Underground art installation shown at Swanson Reed Contemporary, Louisville, KY. August 18 - September 30, 2006.
My artwork has always been a long series of analogies pointing out the parallels of the man-made world and that of the natural world. I began thinking of creating work for this installation by reflecting on the beginnings of the historical man, when man transcended from wild animals to domestic people, when they began creating art. This installation is a representation of the direct lineage of the earliest to the most contemporary underground artists. My fascination with this lineage stems from a deep-rooted appreciation of the sincerity that they hold. The works are honest, sincere, unpretentious, and they have something to tell us.
Animalistic drive and instinct were very strong forces coursing through those early artists. Contemporary people also have those animalistic drives and instincts within them; they are just often buried deep within, or not recognized for being what they truly are. Cave paintings are some of our earliest records of artwork made by human hand. The greatest consensus over why these images were created is that they provided a historical record of those who lived in a particular clan, at a particular time. They educated successive generations, they marked a territory, they created a deeper language, and they gave reverence to the past while simultaneously documenting time beyond just the here and now to something that continues on. These images would last much longer than the time it took to create them, and indeed much longer than the time that the creators themselves would last in this world.
Modern-day underground art is artwork that is made with much of the same driving force that pushed these early humans to create something. Underground artists, then and now, share similar causes, thoughts, and feelings that fuel the need for making art. It’s done more for the sheer feeling of creating, for getting a statement out, than for purely economic gains or pop recognition. Graffiti is often about making declarations to the world (“I was here” and “D.P. + J.T. 4-ever”), marking territories (gangs or otherwise), schooling “youngbloods” on style and skill, and of remembrance of fallen peers. It is created with the knowledge that it is temporary in nature, but with the hope that it will last for a long, long time. Often times, the better the work is, the longer it will last.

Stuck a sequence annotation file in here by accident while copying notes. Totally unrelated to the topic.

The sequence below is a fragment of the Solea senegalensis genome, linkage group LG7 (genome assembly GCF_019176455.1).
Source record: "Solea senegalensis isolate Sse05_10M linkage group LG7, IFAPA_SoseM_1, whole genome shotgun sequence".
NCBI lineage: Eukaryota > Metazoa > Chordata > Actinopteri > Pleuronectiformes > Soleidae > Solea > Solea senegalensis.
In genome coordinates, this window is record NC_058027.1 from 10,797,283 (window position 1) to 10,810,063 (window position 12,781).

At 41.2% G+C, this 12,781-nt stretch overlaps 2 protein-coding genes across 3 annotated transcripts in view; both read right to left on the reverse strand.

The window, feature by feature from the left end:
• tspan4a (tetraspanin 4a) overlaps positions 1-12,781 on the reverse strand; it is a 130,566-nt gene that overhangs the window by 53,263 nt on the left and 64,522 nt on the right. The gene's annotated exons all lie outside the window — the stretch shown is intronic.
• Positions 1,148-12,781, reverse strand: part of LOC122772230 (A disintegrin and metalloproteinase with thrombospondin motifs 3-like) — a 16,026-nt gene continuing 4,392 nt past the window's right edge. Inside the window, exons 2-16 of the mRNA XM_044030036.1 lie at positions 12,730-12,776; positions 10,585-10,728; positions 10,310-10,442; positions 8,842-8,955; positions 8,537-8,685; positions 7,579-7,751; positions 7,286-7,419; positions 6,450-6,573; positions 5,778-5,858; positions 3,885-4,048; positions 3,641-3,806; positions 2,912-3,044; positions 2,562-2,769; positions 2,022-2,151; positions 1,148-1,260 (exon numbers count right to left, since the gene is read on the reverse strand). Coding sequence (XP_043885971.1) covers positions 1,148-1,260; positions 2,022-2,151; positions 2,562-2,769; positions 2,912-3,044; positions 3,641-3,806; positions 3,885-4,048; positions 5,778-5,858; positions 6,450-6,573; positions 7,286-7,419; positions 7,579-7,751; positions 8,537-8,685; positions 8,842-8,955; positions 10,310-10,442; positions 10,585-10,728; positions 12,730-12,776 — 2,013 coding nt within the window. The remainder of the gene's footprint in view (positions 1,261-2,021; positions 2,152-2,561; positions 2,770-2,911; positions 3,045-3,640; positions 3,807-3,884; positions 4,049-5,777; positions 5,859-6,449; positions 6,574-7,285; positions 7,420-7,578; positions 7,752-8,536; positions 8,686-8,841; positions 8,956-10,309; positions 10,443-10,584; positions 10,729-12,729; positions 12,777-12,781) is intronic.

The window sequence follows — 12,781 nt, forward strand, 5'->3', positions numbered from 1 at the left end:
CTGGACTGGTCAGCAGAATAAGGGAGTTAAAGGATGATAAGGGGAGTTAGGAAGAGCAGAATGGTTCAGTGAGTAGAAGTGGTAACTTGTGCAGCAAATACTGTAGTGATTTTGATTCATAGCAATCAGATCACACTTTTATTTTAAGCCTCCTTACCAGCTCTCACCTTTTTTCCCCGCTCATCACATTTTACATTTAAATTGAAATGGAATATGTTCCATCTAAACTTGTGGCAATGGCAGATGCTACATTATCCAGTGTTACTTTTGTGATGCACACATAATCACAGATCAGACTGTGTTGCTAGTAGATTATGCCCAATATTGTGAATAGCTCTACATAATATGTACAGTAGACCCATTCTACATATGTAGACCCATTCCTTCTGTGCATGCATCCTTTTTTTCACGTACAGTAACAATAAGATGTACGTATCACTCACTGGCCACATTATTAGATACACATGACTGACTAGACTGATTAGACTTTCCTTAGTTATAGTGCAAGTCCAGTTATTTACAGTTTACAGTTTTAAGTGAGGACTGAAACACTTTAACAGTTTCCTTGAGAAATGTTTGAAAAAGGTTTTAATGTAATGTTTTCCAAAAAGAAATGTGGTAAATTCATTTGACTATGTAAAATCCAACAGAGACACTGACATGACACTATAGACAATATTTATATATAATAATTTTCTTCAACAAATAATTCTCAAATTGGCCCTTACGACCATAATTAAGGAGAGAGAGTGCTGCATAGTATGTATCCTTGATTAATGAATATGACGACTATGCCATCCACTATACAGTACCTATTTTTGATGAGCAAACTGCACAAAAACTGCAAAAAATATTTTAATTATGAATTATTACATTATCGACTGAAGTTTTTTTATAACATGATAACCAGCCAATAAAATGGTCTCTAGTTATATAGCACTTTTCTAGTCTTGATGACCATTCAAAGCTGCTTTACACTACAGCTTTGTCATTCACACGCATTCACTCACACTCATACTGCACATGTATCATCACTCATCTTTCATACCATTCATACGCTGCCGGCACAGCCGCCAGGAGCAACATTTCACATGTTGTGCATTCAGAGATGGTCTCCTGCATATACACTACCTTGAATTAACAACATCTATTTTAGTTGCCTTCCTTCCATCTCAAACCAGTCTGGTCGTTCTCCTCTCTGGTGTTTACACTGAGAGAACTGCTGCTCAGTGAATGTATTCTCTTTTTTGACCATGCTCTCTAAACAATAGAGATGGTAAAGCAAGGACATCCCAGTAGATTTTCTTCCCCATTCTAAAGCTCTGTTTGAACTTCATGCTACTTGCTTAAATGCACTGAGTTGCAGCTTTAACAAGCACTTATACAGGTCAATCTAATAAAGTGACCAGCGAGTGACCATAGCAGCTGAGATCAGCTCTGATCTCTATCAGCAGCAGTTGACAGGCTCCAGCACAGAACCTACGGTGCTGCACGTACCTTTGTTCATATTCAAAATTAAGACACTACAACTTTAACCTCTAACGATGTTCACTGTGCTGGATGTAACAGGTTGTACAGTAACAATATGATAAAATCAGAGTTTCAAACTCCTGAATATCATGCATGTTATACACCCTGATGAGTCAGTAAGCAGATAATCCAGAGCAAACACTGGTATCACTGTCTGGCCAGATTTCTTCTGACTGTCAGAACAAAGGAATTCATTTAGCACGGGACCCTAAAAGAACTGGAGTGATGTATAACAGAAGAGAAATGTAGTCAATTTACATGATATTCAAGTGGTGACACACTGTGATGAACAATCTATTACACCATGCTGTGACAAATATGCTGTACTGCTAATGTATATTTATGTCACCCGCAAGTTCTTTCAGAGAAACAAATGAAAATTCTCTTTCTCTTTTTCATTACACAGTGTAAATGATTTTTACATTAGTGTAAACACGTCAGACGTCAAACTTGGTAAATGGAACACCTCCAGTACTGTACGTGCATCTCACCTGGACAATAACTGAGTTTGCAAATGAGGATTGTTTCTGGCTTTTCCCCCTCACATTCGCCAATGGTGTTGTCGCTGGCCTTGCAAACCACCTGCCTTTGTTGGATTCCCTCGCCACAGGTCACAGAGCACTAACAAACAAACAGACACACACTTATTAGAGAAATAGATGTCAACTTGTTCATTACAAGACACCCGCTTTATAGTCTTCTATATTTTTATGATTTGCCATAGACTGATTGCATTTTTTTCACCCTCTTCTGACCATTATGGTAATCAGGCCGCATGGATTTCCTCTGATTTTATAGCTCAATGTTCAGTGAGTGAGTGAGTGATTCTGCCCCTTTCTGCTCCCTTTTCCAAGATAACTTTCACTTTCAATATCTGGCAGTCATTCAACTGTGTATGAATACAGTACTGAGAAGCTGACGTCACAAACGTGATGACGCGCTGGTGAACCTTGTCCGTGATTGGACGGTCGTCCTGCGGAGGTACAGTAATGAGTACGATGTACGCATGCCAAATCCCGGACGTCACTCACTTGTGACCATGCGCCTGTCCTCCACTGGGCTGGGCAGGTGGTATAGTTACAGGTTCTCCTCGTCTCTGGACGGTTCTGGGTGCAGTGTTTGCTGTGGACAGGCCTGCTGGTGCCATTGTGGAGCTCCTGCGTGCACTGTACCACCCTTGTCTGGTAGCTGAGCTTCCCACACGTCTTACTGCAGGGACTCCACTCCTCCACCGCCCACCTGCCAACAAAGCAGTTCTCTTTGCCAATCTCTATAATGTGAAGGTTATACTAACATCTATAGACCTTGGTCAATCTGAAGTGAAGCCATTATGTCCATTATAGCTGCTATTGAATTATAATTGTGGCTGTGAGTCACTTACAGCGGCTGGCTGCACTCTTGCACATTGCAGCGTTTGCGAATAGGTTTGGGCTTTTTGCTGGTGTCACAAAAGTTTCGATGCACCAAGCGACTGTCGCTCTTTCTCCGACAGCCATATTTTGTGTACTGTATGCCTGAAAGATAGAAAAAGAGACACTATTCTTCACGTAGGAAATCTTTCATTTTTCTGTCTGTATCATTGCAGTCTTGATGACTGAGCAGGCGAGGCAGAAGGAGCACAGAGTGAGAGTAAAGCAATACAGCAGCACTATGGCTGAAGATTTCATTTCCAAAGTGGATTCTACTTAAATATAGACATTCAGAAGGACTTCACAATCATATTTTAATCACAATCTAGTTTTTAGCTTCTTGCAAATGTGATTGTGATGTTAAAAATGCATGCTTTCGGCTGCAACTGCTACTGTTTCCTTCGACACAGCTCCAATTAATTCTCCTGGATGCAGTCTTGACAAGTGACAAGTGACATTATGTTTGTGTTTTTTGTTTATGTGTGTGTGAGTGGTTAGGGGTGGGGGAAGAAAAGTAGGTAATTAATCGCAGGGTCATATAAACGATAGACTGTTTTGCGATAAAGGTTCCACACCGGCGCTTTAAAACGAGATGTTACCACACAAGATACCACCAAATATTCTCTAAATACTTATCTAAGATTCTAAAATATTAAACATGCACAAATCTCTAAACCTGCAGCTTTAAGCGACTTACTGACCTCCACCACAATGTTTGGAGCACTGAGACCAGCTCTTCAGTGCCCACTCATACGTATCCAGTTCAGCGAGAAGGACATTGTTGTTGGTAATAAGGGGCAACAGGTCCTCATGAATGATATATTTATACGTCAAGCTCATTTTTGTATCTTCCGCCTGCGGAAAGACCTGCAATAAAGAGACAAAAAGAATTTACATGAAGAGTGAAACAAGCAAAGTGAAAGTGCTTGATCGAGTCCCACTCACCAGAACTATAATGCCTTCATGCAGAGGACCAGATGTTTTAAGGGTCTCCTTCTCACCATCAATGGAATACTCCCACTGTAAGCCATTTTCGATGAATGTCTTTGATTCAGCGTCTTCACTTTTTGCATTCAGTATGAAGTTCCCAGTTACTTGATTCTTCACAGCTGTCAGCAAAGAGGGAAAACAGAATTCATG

So what’s the story these particular images are trying to say? It’s a cautionary tale, based on a “create chaos/provide solution” conspiracy theory. It depicts an oppressive class creating a mass panic among a populous, for an end result of total control over everyone and everything. I couldn’t help but to see parallels between theories similar to this and events currently happening within our contemporary society. In the end, the series shows a small number of animals that were cunning enough to escape the powers that be. It’s that kind of subversive resourcefulness that epitomizes, to me, what it means to be “underground.”